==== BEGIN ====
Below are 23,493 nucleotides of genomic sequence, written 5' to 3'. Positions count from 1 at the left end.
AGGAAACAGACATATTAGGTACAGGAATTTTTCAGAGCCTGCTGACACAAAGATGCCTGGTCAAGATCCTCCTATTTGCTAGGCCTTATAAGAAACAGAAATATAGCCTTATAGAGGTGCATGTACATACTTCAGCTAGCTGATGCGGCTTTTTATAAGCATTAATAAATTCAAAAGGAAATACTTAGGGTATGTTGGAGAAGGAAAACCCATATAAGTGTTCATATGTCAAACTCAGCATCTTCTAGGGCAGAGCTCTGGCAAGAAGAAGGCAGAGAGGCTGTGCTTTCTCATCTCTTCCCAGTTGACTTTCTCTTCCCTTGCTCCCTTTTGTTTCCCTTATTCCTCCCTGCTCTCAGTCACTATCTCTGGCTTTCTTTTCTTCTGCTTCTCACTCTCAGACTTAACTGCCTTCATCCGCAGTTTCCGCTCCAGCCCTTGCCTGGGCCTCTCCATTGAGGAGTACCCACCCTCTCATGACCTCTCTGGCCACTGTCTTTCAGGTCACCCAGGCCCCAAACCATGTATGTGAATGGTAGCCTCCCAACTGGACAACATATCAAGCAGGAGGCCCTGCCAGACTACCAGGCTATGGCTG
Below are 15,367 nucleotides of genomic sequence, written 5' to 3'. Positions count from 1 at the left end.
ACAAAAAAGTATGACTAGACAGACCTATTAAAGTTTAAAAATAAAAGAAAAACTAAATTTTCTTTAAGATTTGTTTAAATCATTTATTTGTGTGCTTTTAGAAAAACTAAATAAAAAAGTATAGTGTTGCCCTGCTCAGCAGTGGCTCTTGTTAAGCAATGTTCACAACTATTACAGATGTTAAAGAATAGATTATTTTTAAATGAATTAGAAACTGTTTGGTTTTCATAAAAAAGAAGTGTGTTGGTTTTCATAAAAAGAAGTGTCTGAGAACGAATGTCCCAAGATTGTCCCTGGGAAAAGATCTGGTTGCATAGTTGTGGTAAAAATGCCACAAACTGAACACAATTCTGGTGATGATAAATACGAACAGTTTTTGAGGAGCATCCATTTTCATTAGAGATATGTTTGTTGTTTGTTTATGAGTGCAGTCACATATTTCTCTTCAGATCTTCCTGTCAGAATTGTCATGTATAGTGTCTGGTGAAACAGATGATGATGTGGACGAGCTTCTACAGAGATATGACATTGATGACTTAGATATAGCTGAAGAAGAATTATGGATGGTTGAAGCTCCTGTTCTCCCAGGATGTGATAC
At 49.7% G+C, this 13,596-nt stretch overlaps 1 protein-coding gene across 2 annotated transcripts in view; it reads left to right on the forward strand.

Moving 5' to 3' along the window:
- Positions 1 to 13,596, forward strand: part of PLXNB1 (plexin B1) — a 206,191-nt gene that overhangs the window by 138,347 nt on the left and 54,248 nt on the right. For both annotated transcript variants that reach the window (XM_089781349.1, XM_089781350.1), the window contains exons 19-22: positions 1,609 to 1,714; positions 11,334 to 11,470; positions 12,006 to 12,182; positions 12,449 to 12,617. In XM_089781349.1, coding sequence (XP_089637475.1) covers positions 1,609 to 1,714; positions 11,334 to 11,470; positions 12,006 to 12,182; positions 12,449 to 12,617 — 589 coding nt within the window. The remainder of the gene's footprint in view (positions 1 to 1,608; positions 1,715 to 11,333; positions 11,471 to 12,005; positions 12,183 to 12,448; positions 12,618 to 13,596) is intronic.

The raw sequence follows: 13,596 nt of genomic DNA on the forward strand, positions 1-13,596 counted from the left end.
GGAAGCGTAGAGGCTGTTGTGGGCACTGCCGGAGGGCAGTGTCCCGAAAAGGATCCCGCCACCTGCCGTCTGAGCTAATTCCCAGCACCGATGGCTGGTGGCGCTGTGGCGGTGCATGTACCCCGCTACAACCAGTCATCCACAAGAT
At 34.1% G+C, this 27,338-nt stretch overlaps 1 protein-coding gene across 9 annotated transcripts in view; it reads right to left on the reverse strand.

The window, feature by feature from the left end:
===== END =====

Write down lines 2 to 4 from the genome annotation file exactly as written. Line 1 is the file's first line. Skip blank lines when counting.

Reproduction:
AGGAAACAGACATATTAGGTACAGGAATTTTTCAGAGCCTGCTGACACAAAGATGCCTGGTCAAGATCCTCCTATTTGCTAGGCCTTATAAGAAACAGAAATATAGCCTTATAGAGGTGCATGTACATACTTCAGCTAGCTGATGCGGCTTTTTATAAGCATTAATAAATTCAAAAGGAAATACTTAGGGTATGTTGGAGAAGGAAAACCCATATAAGTGTTCATATGTCAAACTCAGCATCTTCTAGGGCAGAGCTCTGGCAAGAAGAAGGCAGAGAGGCTGTGCTTTCTCATCTCTTCCCAGTTGACTTTCTCTTCCCTTGCTCCCTTTTGTTTCCCTTATTCCTCCCTGCTCTCAGTCACTATCTCTGGCTTTCTTTTCTTCTGCTTCTCACTCTCAGACTTAACTGCCTTCATCCGCAGTTTCCGCTCCAGCCCTTGCCTGGGCCTCTCCATTGAGGAGTACCCACCCTCTCATGACCTCTCTGGCCACTGTCTTTCAGGTCACCCAGGCCCCAAACCATGTATGTGAATGGTAGCCTCCCAACTGGACAACATATCAAGCAGGAGGCCCTGCCAGACTACCAGGCTATGGCTG
Below are 15,367 nucleotides of genomic sequence, written 5' to 3'. Positions count from 1 at the left end.
ACAAAAAAGTATGACTAGACAGACCTATTAAAGTTTAAAAATAAAAGAAAAACTAAATTTTCTTTAAGATTTGTTTAAATCATTTATTTGTGTGCTTTTAGAAAAACTAAATAAAAAAGTATAGTGTTGCCCTGCTCAGCAGTGGCTCTTGTTAAGCAATGTTCACAACTATTACAGATGTTAAAGAATAGATTATTTTTAAATGAATTAGAAACTGTTTGGTTTTCATAAAAAAGAAGTGTGTTGGTTTTCATAAAAAGAAGTGTCTGAGAACGAATGTCCCAAGATTGTCCCTGGGAAAAGATCTGGTTGCATAGTTGTGGTAAAAATGCCACAAACTGAACACAATTCTGGTGATGATAAATACGAACAGTTTTTGAGGAGCATCCATTTTCATTAGAGATATGTTTGTTGTTTGTTTATGAGTGCAGTCACATATTTCTCTTCAGATCTTCCTGTCAGAATTGTCATGTATAGTGTCTGGTGAAACAGATGATGATGTGGACGAGCTTCTACAGAGATATGACATTGATGACTTAGATATAGCTGAAGAAGAATTATGGATGGTTGAAGCTCCTGTTCTCCCAGGATGTGATAC